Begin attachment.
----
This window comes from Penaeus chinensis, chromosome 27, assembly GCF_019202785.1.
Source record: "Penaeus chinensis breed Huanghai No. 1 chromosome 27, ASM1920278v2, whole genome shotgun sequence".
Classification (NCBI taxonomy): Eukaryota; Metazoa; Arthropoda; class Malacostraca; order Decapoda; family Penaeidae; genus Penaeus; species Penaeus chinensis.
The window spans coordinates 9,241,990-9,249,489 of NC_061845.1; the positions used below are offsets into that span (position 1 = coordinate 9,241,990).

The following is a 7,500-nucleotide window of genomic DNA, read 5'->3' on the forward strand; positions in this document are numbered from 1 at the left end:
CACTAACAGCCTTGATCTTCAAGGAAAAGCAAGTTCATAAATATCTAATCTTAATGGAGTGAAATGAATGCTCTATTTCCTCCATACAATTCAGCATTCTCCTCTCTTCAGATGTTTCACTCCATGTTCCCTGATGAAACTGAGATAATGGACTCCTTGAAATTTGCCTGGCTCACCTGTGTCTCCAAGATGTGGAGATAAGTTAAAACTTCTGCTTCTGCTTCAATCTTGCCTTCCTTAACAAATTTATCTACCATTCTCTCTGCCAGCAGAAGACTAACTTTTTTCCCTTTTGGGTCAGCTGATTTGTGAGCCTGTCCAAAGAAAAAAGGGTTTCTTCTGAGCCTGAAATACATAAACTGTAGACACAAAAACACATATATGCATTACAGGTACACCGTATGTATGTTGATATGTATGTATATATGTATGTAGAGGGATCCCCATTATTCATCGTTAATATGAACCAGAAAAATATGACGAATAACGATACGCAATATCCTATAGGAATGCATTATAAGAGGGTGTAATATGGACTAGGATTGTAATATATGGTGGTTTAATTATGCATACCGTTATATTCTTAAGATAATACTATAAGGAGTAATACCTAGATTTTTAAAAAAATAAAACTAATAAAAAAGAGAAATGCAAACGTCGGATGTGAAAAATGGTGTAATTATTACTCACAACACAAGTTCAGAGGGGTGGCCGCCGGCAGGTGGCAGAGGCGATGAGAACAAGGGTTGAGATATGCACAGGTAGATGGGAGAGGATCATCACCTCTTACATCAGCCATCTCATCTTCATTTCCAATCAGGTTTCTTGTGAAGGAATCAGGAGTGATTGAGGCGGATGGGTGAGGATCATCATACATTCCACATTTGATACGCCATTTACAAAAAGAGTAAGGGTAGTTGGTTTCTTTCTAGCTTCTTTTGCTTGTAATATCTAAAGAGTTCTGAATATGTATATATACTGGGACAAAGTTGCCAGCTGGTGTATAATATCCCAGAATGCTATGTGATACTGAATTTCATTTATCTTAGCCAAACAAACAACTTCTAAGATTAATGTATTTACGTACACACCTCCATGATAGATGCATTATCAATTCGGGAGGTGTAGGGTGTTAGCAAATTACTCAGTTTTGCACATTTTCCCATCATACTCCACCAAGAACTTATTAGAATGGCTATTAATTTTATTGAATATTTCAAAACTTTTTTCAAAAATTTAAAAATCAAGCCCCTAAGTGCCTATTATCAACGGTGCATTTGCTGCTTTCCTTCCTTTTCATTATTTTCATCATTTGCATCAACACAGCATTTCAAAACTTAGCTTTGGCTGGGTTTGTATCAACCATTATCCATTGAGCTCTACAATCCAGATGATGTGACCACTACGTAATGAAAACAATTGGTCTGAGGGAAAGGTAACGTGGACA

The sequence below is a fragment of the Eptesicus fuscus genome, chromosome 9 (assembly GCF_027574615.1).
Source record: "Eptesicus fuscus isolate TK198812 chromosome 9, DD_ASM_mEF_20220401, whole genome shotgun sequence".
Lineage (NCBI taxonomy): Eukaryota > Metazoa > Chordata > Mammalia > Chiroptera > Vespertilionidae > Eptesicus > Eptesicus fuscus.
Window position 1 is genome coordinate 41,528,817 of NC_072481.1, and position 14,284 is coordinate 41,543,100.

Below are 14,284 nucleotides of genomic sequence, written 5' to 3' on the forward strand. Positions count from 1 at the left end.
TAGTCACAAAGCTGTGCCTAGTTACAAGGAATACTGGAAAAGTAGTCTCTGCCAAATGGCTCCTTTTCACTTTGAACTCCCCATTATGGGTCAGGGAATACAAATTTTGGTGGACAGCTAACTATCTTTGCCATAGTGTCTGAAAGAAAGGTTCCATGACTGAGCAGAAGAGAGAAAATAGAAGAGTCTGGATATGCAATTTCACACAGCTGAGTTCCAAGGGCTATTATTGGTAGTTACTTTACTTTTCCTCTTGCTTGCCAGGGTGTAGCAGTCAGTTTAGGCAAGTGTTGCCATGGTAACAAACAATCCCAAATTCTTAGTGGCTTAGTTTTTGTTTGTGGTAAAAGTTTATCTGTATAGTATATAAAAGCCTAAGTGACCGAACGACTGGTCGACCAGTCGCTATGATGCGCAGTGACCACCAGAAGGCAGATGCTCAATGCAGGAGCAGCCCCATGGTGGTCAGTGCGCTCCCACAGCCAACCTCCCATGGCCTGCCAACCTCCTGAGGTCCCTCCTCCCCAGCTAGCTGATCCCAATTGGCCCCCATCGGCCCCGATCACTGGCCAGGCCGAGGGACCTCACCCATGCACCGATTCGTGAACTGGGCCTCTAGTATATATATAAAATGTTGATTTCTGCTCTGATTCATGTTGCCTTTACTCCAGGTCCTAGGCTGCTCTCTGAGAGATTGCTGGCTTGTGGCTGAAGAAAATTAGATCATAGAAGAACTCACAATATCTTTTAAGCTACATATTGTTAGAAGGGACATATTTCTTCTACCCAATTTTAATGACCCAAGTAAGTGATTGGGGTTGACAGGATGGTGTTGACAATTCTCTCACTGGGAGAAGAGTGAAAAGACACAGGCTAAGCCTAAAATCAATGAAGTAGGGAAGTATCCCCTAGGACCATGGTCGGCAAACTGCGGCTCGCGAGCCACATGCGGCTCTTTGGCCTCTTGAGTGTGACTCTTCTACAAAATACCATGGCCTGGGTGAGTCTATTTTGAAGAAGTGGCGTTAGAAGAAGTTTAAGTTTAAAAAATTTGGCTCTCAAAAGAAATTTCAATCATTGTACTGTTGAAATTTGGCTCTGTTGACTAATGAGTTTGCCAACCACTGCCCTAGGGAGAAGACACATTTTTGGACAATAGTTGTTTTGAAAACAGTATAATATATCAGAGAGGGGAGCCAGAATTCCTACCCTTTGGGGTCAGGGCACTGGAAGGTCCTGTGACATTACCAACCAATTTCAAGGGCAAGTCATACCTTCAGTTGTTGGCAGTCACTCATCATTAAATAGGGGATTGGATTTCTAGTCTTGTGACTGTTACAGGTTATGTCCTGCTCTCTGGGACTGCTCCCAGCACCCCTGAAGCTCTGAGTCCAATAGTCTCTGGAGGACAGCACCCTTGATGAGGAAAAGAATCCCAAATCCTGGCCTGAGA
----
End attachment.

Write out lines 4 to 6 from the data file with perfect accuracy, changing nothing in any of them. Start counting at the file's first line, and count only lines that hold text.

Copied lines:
The window spans coordinates 9,241,990-9,249,489 of NC_061845.1; the positions used below are offsets into that span (position 1 = coordinate 9,241,990).

The following is a 7,500-nucleotide window of genomic DNA, read 5'->3' on the forward strand; positions in this document are numbered from 1 at the left end:
CACTAACAGCCTTGATCTTCAAGGAAAAGCAAGTTCATAAATATCTAATCTTAATGGAGTGAAATGAATGCTCTATTTCCTCCATACAATTCAGCATTCTCCTCTCTTCAGATGTTTCACTCCATGTTCCCTGATGAAACTGAGATAATGGACTCCTTGAAATTTGCCTGGCTCACCTGTGTCTCCAAGATGTGGAGATAAGTTAAAACTTCTGCTTCTGCTTCAATCTTGCCTTCCTTAACAAATTTATCTACCATTCTCTCTGCCAGCAGAAGACTAACTTTTTTCCCTTTTGGGTCAGCTGATTTGTGAGCCTGTCCAAAGAAAAAAGGGTTTCTTCTGAGCCTGAAATACATAAACTGTAGACACAAAAACACATATATGCATTACAGGTACACCGTATGTATGTTGATATGTATGTATATATGTATGTAGAGGGATCCCCATTATTCATCGTTAATATGAACCAGAAAAATATGACGAATAACGATACGCAATATCCTATAGGAATGCATTATAAGAGGGTGTAATATGGACTAGGATTGTAATATATGGTGGTTTAATTATGCATACCGTTATATTCTTAAGATAATACTATAAGGAGTAATACCTAGATTTTTAAAAAAATAAAACTAATAAAAAAGAGAAATGCAAACGTCGGATGTGAAAAATGGTGTAATTATTACTCACAACACAAGTTCAGAGGGGTGGCCGCCGGCAGGTGGCAGAGGCGATGAGAACAAGGGTTGAGATATGCACAGGTAGATGGGAGAGGATCATCACCTCTTACATCAGCCATCTCATCTTCATTTCCAATCAGGTTTCTTGTGAAGGAATCAGGAGTGATTGAGGCGGATGGGTGAGGATCATCATACATTCCACATTTGATACGCCATTTACAAAAAGAGTAAGGGTAGTTGGTTTCTTTCTAGCTTCTTTTGCTTGTAATATCTAAAGAGTTCTGAATATGTATATATACTGGGACAAAGTTGCCAGCTGGTGTATAATATCCCAGAATGCTATGTGATACTGAATTTCATTTATCTTAGCCAAACAAACAACTTCTAAGATTAATGTATTTACGTACACACCTCCATGATAGATGCATTATCAATTCGGGAGGTGTAGGGTGTTAGCAAATTACTCAGTTTTGCACATTTTCCCATCATACTCCACCAAGAACTTATTAGAATGGCTATTAATTTTATTGAATATTTCAAAACTTTTTTCAAAAATTTAAAAATCAAGCCCCTAAGTGCCTATTATCAACGGTGCATTTGCTGCTTTCCTTCCTTTTCATTATTTTCATCATTTGCATCAACACAGCATTTCAAAACTTAGCTTTGGCTGGGTTTGTATCAACCATTATCCATTGAGCTCTACAATCCAGATGATGTGACCACTACGTAATGAAAACAATTGGTCTGAGGGAAAGGTAACGTGGACA